As June the 8th rapidly approaches, many have criticised the Labour Party’s approach to Brexit. With the Prime Minister solidly in favour of a so-called ‘hard Brexit’ and the Liberal Democrats the unapologetic party of Remain, Labour has seemed lost.  Many pro-European Labour supporters have expressed exasperation that the leadership will not pursue the Blairite ‘second referendum’ policy and Labour as a whole has been criticised for having no real answer on the biggest question of the day.

On this week’s Polling Matters podcast we looked at the numbers on this issue. As part of our Polling Matters / Opinium series we repeated the question on whether there should be a second referendum on Britain’s membership of the EU once the terms are known. After a slight shift in opinion in March, we can see that public opinion remains (pardon the pun), solidly against – yet Labour voters are solidly for.

Q. Once we know what terms the government has negotiated, should there be a second referendum on Britain’s membership of the EU, where voters can choose between leaving under the terms negotiated or remaining in the EU after all?

Among all Remain voters Leave voters
Dec 16 Mar 17 May 17 Dec 16 Mar 17 May 17 Dec 16 Mar 17 May 17

Should be










Should not be










Don’t know 15% 10% 11% 14% 10% 11% 10% 6%



Labour voters

Dec 16 Mar 17 May 17
Should be




Should not be




Don’t know




If, as we all expect, the Conservatives are returned to power with an increased majority in June then whoever leads the Labour Party in the future will be faced with a real dilemma. There is likely to be a clamouring for a change in Labour policy on Brexit and we should expect someone to stand for the Labour leadership on the basis that a second referendum should be ‘on the table’. It may very well be the entire basis on which a candidate for the leadership challenges Jeremy Corbyn should he choose to try and hang on. Perhaps a change of policy is a good idea. If Brexit goes badly, then Labour can differentiate from the government by being the party offering a way out of a disastrous Brexit?

I’m not so sure. There is no real evidence from the past few months to suggest that a difficult Brexit will do anything other than increase support for the government and harden anti-EU sentiment. I am far from convinced that Labour will benefit from being positioned as the ‘pro Brussels’ party during exit negotiations. There is a prevailing mood in the public to ‘get on with it’ now and I see no real electoral dividend in fighting the tide. Indeed, the numbers above show that 1 in 4 Remainers (26%) do not want to revisit the question of EU membership along with 1 in 3 Labour voters (31%). Perhaps there was a time for the ‘2nd referendum’ idea to take root but that time appears to have passed.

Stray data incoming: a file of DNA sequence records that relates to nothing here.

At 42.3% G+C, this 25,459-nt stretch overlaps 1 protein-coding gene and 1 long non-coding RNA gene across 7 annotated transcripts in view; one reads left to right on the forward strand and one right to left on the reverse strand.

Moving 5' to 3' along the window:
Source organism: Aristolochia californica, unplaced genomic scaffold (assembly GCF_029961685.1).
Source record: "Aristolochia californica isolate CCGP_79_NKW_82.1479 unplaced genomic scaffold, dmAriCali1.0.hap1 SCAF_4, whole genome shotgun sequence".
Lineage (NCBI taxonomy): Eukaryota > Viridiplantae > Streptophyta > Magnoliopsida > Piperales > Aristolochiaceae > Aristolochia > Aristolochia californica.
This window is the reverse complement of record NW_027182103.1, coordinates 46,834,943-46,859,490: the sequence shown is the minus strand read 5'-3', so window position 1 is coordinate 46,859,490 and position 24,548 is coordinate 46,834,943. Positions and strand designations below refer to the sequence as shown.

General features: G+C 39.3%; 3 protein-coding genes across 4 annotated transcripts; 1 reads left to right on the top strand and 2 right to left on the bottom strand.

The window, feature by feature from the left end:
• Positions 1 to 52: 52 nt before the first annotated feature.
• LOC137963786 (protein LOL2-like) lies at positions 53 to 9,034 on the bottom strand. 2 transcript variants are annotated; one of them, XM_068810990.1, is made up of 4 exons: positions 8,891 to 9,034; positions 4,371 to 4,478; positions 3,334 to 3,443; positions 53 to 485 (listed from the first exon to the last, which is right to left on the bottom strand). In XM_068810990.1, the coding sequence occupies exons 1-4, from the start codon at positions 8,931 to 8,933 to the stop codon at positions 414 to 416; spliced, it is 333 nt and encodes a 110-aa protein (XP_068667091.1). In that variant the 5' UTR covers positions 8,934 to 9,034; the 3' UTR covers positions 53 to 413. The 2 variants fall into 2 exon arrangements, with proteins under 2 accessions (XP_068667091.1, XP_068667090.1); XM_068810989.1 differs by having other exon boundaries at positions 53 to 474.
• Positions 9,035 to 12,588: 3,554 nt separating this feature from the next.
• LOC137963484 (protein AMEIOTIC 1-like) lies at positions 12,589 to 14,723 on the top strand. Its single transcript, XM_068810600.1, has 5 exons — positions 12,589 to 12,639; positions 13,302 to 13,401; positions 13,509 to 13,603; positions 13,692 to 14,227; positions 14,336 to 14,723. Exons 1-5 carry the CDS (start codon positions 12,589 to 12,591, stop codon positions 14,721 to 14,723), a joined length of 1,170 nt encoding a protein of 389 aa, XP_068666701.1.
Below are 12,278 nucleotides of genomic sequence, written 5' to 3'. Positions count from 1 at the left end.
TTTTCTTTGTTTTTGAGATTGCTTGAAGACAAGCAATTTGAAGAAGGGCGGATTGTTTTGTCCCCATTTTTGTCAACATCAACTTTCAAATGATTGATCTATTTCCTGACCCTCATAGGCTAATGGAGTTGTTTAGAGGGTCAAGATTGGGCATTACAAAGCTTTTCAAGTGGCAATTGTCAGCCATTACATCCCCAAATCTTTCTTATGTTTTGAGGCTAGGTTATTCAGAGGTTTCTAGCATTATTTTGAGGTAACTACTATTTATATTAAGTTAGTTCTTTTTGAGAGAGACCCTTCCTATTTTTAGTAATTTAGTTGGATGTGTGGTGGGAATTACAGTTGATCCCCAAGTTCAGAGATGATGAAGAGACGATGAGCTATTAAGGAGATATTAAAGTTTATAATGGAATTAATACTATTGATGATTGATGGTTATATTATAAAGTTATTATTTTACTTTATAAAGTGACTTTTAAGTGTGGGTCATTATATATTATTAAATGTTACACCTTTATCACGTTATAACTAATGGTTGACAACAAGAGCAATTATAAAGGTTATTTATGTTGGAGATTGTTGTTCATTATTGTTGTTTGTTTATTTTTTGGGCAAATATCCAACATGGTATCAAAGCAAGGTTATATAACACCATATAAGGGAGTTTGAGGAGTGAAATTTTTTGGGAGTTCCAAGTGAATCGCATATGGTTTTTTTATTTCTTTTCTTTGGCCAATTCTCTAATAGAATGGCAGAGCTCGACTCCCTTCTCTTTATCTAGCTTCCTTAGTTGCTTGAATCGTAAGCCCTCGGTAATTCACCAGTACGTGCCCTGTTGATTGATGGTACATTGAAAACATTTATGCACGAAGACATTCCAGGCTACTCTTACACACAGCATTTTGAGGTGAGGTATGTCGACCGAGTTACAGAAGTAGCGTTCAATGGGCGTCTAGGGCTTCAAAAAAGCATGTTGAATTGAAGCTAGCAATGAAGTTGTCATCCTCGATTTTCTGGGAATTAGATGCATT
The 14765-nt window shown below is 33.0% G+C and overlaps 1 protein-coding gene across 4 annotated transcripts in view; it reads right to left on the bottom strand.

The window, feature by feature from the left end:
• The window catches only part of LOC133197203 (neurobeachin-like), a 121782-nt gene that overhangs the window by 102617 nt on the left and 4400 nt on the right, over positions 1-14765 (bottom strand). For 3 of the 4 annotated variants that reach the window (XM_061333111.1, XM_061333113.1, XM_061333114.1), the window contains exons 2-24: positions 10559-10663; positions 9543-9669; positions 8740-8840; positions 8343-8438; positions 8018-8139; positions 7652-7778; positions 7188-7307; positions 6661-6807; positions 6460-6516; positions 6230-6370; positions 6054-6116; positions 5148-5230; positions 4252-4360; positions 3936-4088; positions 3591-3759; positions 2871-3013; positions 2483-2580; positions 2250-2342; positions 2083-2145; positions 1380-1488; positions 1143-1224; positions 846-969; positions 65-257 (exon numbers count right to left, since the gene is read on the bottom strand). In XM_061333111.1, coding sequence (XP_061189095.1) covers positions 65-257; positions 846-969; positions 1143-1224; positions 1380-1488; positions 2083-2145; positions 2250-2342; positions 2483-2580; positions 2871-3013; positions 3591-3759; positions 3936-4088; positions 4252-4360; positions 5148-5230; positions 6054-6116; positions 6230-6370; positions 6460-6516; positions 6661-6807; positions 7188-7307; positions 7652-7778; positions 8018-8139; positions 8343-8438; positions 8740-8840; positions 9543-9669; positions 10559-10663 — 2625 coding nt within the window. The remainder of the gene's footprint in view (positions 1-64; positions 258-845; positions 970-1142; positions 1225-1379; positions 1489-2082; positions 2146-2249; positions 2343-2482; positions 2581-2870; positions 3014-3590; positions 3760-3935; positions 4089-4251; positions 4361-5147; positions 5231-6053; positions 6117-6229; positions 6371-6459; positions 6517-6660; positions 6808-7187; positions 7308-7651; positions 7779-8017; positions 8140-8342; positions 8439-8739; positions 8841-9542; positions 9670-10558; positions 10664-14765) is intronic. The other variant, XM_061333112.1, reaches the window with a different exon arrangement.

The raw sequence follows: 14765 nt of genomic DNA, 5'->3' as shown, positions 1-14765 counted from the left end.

A far better policy for Labour now would be to support Brexit but to insist that walking away with no deal would be a disaster. To position Labour as the party that wants a positive relationship with the EU in a post Brexit world and to say clearly that a ‘no deal’ scenario would represent a failure of leadership on the part of the Prime Minister. This strategy puts the Conservative Party’s reputation for competent leadership and economic stability on the table rather than make Labour look like it is siding with the EU against Britain. Labour could say that any decision to re-join the EU would be subject to another referendum, that one would not take place during the first term of any future Labour government but that it could be on the table in the future.

If this sounds like I think the current policy is broadly right it’s because I think it is. In my view, Labour’s problem isn’t that its policy on Brexit is wrong, the problem is that this election is about ‘who negotiates that Brexit?’ and the public are quite clear that person should be Theresa May and not Jeremy Corbyn. Nevertheless, just because Britain is leaving the EU, that does not mean voters want bad relations with Europe, nor does it mean that issues around funding for schools, hospitals and social care have gone away. Labour can get back in the game. It just needs strong leadership and a sense of direction to do so.

Meanwhile in America

As American politics is dominated by the ongoing row over healthcare you may have missed the most recent episode of David Axelrod’s podcast ‘The Axe Files’. On this week’s episode, Axelrod interviews Ohio Governor John Kasich, who offers the worst ‘non-denial denial’ on the prospect of him running for President in 2020 that you are ever likely to hear. Could he run against Donald Trump in the Republic primary? Here is what he said:

On his support in the country:

“What I have found is that when I travel around on this book or when I travel around period people come to me and many of them are almost begging me to run again…”

When pressed on 2020 he goes on:

“My folks advise me because my inclination is to say ‘I’ll never run for anything again’ ok and they say ‘why do you say that John, you don’t know what the future is going to be’ and they’re right. So. I don’t know. Am I planning on for it? No. Do I have a political organisation still active? Yes. Why? Because I want to have a team of people that can help me to have an effective voice…It’s extremely difficult to maintain a voice if you don’t’ hold an office…’

Not exactly squashing it is he? More here.

John Kasich is 50/1 to be the GOP nominee in 2020 by the way. I am taking that.

Keiran Pedley is a regular contributor to and editor of the PB/Polling Matters podcast. You can listen to this week’s episode below:

Keiran tweets about politics and public opinion at @keiranpedley